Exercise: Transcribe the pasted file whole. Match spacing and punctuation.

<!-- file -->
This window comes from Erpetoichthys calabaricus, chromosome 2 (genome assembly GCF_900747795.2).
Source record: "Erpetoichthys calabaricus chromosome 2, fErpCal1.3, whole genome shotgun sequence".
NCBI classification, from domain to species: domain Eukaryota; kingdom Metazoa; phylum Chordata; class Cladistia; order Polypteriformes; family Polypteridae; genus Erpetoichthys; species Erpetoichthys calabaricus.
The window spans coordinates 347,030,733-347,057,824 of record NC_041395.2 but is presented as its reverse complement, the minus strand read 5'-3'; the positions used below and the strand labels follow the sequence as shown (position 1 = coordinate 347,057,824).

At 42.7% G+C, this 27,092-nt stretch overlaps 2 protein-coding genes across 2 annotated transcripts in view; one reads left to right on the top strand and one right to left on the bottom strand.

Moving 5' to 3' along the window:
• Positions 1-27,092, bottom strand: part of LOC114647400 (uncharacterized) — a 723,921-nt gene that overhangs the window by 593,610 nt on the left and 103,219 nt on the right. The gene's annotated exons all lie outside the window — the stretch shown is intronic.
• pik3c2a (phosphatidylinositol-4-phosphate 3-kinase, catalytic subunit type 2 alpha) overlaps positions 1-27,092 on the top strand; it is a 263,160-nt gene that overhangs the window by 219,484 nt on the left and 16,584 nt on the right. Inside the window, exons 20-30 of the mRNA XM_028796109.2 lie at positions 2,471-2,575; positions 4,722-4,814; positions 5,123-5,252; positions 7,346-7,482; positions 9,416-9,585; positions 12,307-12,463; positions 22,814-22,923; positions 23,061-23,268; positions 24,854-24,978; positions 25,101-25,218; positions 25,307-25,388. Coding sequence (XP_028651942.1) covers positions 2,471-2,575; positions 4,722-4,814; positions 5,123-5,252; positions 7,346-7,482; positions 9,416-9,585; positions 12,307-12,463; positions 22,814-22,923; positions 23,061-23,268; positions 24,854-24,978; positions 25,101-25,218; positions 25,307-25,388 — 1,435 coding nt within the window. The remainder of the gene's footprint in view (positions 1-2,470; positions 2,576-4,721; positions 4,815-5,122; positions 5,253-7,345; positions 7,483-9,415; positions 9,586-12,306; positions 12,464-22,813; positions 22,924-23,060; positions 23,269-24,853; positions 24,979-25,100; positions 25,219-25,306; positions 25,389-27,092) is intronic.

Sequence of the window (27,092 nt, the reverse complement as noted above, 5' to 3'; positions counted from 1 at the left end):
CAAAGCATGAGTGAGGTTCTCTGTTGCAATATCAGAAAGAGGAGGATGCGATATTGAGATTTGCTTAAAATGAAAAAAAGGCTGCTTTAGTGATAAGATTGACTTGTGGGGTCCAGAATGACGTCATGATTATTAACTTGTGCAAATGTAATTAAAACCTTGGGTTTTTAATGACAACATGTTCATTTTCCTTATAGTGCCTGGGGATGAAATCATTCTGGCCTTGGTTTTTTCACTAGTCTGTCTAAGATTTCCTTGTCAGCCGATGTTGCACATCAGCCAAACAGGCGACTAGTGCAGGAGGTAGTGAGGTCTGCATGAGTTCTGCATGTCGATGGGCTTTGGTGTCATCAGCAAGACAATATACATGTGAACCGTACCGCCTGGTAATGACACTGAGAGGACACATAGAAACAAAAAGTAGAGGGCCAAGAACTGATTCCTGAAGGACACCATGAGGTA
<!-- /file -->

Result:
This window comes from Erpetoichthys calabaricus, chromosome 2 (genome assembly GCF_900747795.2).
Source record: "Erpetoichthys calabaricus chromosome 2, fErpCal1.3, whole genome shotgun sequence".
NCBI classification, from domain to species: domain Eukaryota; kingdom Metazoa; phylum Chordata; class Cladistia; order Polypteriformes; family Polypteridae; genus Erpetoichthys; species Erpetoichthys calabaricus.
The window spans coordinates 347,030,733-347,057,824 of record NC_041395.2 but is presented as its reverse complement, the minus strand read 5'-3'; the positions used below and the strand labels follow the sequence as shown (position 1 = coordinate 347,057,824).

At 42.7% G+C, this 27,092-nt stretch overlaps 2 protein-coding genes across 2 annotated transcripts in view; one reads left to right on the top strand and one right to left on the bottom strand.

Moving 5' to 3' along the window:
• Positions 1-27,092, bottom strand: part of LOC114647400 (uncharacterized) — a 723,921-nt gene that overhangs the window by 593,610 nt on the left and 103,219 nt on the right. The gene's annotated exons all lie outside the window — the stretch shown is intronic.
• pik3c2a (phosphatidylinositol-4-phosphate 3-kinase, catalytic subunit type 2 alpha) overlaps positions 1-27,092 on the top strand; it is a 263,160-nt gene that overhangs the window by 219,484 nt on the left and 16,584 nt on the right. Inside the window, exons 20-30 of the mRNA XM_028796109.2 lie at positions 2,471-2,575; positions 4,722-4,814; positions 5,123-5,252; positions 7,346-7,482; positions 9,416-9,585; positions 12,307-12,463; positions 22,814-22,923; positions 23,061-23,268; positions 24,854-24,978; positions 25,101-25,218; positions 25,307-25,388. Coding sequence (XP_028651942.1) covers positions 2,471-2,575; positions 4,722-4,814; positions 5,123-5,252; positions 7,346-7,482; positions 9,416-9,585; positions 12,307-12,463; positions 22,814-22,923; positions 23,061-23,268; positions 24,854-24,978; positions 25,101-25,218; positions 25,307-25,388 — 1,435 coding nt within the window. The remainder of the gene's footprint in view (positions 1-2,470; positions 2,576-4,721; positions 4,815-5,122; positions 5,253-7,345; positions 7,483-9,415; positions 9,586-12,306; positions 12,464-22,813; positions 22,924-23,060; positions 23,269-24,853; positions 24,979-25,100; positions 25,219-25,306; positions 25,389-27,092) is intronic.

Sequence of the window (27,092 nt, the reverse complement as noted above, 5' to 3'; positions counted from 1 at the left end):
CAAAGCATGAGTGAGGTTCTCTGTTGCAATATCAGAAAGAGGAGGATGCGATATTGAGATTTGCTTAAAATGAAAAAAAGGCTGCTTTAGTGATAAGATTGACTTGTGGGGTCCAGAATGACGTCATGATTATTAACTTGTGCAAATGTAATTAAAACCTTGGGTTTTTAATGACAACATGTTCATTTTCCTTATAGTGCCTGGGGATGAAATCATTCTGGCCTTGGTTTTTTCACTAGTCTGTCTAAGATTTCCTTGTCAGCCGATGTTGCACATCAGCCAAACAGGCGACTAGTGCAGGAGGTAGTGAGGTCTGCATGAGTTCTGCATGTCGATGGGCTTTGGTGTCATCAGCAAGACAATATACATGTGAACCGTACCGCCTGGTAATGACACTGAGAGGACACATAGAAACAAAAAGTAGAGGGCCAAGAACTGATTCCTGAAGGACACCATGAGGTA